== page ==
Unbeknownst to many, anorexia nervosa occurs in many non-western cultures. For example, recent studies have shown that the prevalence of anorexia nervosa in China and Ghana is equal to its prevalence in the US. The major difference is that patients in non-western cultures relate their starvation to profound self-control, moral superiority, and spiritual wholeness rather than to a desire to be thinner. Today’s American anorexics, like their medieval predecessors and non-western counterparts, all experience prolonged inability to nourish themselves, dramatic weight loss to the point of emaciation, amenorrhea, and denial of the seriousness of their condition. The self-reported reasons for starvation, it seems, are the only things that change across time and culture. I believe that an anorexic’s so-called reasons for starvation are simply her attempts to derive meaning from her symptoms, which are always filtered through a cultural lens. An anorexic does not starve herself because she wants to be thin, or because she wants to be holy, or because she wants to show supreme self-control. She starves herself because she suffers from a brain disease, of which self-starvation is a symptom.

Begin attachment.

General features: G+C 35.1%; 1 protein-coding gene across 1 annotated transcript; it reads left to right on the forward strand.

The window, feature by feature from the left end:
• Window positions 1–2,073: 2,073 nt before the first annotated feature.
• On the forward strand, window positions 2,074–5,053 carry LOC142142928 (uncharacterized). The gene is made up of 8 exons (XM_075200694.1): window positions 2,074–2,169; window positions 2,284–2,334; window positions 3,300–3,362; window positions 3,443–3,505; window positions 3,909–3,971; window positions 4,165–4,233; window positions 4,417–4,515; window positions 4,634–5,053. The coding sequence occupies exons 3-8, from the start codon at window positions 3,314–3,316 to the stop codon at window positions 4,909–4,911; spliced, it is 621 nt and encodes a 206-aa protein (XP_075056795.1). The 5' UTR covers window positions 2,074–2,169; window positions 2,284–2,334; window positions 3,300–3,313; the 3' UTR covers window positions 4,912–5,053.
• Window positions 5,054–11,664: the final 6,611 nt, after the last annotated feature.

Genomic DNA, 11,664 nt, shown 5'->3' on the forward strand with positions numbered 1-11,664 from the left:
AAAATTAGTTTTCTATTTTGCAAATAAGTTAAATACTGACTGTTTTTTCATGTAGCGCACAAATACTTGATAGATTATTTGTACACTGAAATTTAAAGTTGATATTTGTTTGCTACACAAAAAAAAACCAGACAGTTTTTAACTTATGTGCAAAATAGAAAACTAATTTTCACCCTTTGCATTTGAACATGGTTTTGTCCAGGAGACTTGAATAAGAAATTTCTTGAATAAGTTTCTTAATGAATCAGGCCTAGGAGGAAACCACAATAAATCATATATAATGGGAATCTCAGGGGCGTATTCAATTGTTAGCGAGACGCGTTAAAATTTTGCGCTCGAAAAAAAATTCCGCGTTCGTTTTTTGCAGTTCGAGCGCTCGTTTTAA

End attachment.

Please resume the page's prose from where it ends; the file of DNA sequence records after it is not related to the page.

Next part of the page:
Recent research suggests that anorexia nervosa is not a culture-bound syndrome, but bulimia nervosa is. Anorexia nervosa seems to be a distinct genotype that has been around for centuries and that manifests itself in various cultures and eras. Bulimia nervosa, on the other hand, appears to occur in individuals with a certain genetic / neurobiological predisposition who are exposed to a culture which combines massive amounts of readily available, highly palatable foods with a cultural mandate for thinness. This research implies that reducing or eliminating the cultural glorification of thinness may indeed reduce the prevalence of bulimia nervosa, but will have no effect on the prevalence of anorexia nervosa. I suppose that, once this awful waif model craze blows over, anorexics will simply find another “reason” to starve.